Why Do Christians Think It's Blasphemous to Doubt?

By Elissa Elliott 6-08-2011

Not too long ago, a family member told me in hushed sad tones that he was praying for me. I wasn't ill. I wasn't going through a tough time. No. I had simply expressed doubts about a steadfast tenet of Christian faith. Mind you, I had not said I believed my alternate supposition; I had only asked the question. It was a grave mistake, one that required fervent prayer (on the part of my family member) that God "lead me back to the faith." This kind of thing isn't unusual. Another family member has recently told me, point blank, that I can only question so long, because ultimately if I just don't believe with certainty, then I'm not living a life of faith.

In other words, at some point, the questions have to end.

For sake of my argument here, let me explain the difference between questioning and doubt. For some, asking questions is okay; you just can't go the extra step and hesitate to believe. Doubt is a serious offense. Doubt crosses the line into blasphemy and heresy. For me, however, doubt and questioning are synonymous, because if you question, it won't be too long before you're doubting what you've been told. That's just the way it works.

So, I'm going to ask you: What is the expiration date on doubt? How long can one doubt before she's stepped over the line into unfaith? And what if those tough questions are leading her down a different path than she expected? Does she continue to follow her learning, or does she throw up barriers and forbid herself to go further? After all, Jesus did say when showing his wounds to Thomas, "Blessed are they who did not see, and yet believed." (John 20:29)

What is the role of doubt in faith?

For what it's worth, I can tell you what I believe. I believe that doubt is the one thing that hastens social and spiritual and personal change.

Imagine: Each of us grew up with a subset of beliefs (most likely a mixture of superstitions, urban myths, and religious mandates). The fact that we fit into one spiritual (or non-spiritual) practice does not mean we believe everything that particular subset touts.

Now imagine: If you actually discussed your beliefs with someone else, you begin to see, very rapidly, that he or she doesn't believe the same things as you, at least not in the same way as you. You have a decision to make. You either burrow into your hole and insist on your rightness, or you listen and wonder, "Why does he think that?" and "What can I learn from her?"

Doubt promotes dialogue, which is always a good thing if all parties are willing to listen without proselytizing.

I was part of a book club years ago right after The Da Vinci Code came out. Someone in the group chose the book, and we agreed on it. We wanted to see what the buzz was all about. But as the month wore on, I began to hear agitation and fear in people's voices. This book was evil; it was making wild and false conjectures about Jesus marrying and having a baby. We shouldn't be reading such heresy. Danger! Danger! On the night of discussion, one of my friends actually admitted to buying it, then being convicted and throwing it into the trash.

Needless to say, if you've read the book, you'll know Dan Brown changed a great number of historical facts to benefit his book's plot. There's nothing to be afraid of. Yet. A group of my friends were so flustered and frightened by the book's allegations, they simply went back to being themselves -- blissfully ignorant and fearful of someone else's "erroneous" beliefs. I was flummoxed why none of them wanted to search for the truth.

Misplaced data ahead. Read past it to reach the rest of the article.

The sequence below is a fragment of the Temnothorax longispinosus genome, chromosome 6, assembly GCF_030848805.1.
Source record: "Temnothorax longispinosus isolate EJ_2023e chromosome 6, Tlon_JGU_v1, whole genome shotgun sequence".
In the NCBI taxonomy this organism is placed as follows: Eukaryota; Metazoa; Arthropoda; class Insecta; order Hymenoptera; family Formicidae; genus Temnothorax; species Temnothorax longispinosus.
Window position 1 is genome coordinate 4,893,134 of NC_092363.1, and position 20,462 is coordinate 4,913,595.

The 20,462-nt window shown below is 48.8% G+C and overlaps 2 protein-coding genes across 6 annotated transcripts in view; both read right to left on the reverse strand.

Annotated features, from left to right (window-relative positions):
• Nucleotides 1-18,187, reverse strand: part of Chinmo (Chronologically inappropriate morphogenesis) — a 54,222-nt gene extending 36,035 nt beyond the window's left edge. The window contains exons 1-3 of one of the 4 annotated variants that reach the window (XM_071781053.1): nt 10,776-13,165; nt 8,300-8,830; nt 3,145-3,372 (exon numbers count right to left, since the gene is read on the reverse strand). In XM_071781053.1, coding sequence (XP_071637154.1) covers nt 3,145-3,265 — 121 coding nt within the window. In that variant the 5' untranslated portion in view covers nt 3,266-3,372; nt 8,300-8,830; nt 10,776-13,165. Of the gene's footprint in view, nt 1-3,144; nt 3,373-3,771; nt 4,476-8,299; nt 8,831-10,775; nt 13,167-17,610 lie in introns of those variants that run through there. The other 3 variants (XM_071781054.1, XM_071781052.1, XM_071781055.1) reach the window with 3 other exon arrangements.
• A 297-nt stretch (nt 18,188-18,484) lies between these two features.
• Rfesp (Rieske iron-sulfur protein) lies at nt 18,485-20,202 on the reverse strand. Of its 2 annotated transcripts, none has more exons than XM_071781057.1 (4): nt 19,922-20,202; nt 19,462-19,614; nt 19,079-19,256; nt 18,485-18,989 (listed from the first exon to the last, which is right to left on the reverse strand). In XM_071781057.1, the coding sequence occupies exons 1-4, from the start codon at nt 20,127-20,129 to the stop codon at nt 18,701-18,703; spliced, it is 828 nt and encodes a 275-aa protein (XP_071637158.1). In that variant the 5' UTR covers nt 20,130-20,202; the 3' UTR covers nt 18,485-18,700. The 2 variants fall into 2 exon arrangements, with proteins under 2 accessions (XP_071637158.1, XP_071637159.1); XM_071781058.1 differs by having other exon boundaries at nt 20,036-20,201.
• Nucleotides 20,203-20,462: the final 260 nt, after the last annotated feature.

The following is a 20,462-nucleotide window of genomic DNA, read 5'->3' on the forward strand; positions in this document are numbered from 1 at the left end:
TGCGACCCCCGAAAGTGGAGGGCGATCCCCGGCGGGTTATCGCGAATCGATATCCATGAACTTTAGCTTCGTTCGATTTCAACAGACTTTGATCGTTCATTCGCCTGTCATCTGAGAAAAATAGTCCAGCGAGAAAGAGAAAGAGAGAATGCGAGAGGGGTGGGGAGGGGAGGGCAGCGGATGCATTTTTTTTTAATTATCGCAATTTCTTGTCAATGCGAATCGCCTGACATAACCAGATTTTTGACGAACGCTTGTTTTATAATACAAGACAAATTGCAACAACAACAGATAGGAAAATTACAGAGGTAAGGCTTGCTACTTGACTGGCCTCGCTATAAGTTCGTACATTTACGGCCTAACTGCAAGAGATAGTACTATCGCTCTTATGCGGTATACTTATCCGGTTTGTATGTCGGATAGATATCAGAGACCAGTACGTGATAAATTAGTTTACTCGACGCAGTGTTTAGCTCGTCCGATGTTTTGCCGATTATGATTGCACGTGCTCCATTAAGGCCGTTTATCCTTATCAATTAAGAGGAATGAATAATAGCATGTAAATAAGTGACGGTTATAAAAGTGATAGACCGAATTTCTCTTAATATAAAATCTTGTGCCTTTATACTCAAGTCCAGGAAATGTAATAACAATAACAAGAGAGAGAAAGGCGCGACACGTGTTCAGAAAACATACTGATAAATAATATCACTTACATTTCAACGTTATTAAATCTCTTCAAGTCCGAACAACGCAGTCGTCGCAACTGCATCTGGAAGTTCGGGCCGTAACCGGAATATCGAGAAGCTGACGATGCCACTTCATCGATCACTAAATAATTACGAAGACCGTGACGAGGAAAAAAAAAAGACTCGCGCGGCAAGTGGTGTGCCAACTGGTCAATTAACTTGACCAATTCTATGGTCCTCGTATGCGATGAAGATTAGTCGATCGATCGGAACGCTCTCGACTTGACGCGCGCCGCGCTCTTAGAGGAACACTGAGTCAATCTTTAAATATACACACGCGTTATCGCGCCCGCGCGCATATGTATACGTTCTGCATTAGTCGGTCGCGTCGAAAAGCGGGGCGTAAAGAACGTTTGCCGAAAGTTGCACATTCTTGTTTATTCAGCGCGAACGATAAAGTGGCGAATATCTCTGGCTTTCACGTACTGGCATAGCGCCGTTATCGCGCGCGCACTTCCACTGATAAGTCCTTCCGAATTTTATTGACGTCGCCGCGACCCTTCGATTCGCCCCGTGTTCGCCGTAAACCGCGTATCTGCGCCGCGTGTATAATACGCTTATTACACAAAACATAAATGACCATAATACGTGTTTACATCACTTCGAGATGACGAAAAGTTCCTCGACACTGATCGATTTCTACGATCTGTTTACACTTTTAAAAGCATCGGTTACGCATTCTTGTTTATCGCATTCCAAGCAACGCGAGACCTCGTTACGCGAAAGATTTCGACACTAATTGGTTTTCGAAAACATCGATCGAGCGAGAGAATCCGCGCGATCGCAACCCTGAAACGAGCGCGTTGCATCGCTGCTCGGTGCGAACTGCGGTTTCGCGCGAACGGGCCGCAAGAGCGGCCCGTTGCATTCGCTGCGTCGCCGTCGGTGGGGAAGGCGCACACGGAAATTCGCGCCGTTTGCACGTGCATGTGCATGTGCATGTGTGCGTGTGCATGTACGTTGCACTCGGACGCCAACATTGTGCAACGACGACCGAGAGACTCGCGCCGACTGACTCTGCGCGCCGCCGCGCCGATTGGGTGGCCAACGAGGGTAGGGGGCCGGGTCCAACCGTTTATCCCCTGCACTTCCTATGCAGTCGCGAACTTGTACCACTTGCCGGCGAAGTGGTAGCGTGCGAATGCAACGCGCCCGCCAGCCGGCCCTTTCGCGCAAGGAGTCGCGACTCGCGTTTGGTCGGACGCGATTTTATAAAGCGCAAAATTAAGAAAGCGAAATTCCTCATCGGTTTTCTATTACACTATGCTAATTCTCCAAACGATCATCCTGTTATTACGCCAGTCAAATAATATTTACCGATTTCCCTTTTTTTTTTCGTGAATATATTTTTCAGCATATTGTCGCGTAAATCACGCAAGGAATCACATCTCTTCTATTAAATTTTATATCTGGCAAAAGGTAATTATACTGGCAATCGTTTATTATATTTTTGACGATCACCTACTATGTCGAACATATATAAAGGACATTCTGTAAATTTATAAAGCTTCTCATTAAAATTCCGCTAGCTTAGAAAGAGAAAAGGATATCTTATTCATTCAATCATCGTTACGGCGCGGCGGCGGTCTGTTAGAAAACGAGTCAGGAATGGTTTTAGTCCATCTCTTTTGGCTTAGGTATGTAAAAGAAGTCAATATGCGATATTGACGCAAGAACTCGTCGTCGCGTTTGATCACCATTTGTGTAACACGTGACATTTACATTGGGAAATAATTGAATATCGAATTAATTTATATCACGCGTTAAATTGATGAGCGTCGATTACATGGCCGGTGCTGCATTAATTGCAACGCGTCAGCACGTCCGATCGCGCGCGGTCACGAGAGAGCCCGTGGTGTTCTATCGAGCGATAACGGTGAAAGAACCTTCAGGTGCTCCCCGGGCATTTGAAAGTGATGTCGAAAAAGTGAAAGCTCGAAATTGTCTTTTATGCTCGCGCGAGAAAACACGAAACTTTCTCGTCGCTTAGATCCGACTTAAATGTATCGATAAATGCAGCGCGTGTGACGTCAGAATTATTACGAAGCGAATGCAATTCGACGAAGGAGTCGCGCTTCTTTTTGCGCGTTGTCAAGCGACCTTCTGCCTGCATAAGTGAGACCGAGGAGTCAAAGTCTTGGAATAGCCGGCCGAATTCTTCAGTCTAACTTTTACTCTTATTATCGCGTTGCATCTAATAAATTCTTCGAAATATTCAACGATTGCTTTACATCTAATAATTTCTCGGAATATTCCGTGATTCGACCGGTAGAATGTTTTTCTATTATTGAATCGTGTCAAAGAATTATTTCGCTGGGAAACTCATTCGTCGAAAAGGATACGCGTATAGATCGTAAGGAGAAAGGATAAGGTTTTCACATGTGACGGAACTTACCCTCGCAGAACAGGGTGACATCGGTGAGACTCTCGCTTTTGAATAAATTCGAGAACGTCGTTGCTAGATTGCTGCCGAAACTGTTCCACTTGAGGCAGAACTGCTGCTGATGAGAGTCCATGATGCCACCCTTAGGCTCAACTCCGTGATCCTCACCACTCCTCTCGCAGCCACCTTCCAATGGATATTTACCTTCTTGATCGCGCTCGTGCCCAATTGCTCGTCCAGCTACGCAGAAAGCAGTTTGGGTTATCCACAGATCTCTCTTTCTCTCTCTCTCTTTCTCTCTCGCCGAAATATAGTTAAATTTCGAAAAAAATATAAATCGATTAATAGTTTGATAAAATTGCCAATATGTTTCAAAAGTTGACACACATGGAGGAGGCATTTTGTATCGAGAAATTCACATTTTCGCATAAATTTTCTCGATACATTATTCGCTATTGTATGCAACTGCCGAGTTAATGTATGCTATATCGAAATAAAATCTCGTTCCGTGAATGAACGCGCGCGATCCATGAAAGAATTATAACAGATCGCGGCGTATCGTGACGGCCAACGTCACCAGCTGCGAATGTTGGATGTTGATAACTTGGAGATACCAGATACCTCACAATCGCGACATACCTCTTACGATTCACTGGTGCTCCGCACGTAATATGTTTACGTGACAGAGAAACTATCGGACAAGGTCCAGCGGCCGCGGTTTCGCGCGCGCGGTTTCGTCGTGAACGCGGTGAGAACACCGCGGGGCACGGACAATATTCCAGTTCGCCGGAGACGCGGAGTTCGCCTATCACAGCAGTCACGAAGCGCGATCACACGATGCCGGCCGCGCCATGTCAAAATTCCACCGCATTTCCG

Let's set aside the elephant in the room for a minute. I'm not talking about the actual research Brown used. I'm not talking about the book's conjectures about Jesus. I'm talking about my friends' resistance to asking a dangerous question.

Worse yet. None of those women were able to say why the book was bad. So, when their friends asked why it was a horrid read, the response was, "It just is. It says Jesus got married to Mary Magdalene and had a baby."

I'll say it again. A healthy dose of doubt contributes to change -- social, spiritual, and personal.

Example. For years, racism was preached from the pulpit, especially from Southern pulpits. Now we know better. Doubt that we were getting it right played a role.

Another example. Equality for women. Even in churches. Wow, it's taken a long time. Again, doubt that we were paying attention to the value in all human life played a role.

What's next? Same-sex marriage? What don't we "know" now, that we'll "know" 50 years from now? If we're believers, how will we reread the Bible for our time? Or can we reread it? Should we be rereading it and molding it to what we want it to say today? Was it written for our time?

I will say one thing. A lack of doubt encourages stagnant thought. If you only hear one thing all your life, how can you know where your thinking has gone awry? If you're surrounding yourself with others who believe exactly as you do, how does that help anyone? Including yourself?

If comfort is your game, then I suppose you've found it.

I, for one, want to be pulled and stretched and tested. I want the discomfort of not knowing, because it's in those tiny unknowing spaces that I feel the most alive (and connected with discovery). It's in those moments I have the best conversations -- with people from all belief systems.

I'd love to see you at the Wild Goose Festival. Would you consider coming -- to add your valuable questions -- dare I say, doubt -- to the mix?

Call me naïve, but I think we can change the world together.

Elissa Elliott is the author of Eve: A Novel, and she blogs at Living the Questions. She lives in Minnesota with her husband and daughter. She will be at the Wild Goose Festival sharing on doubt and writing.

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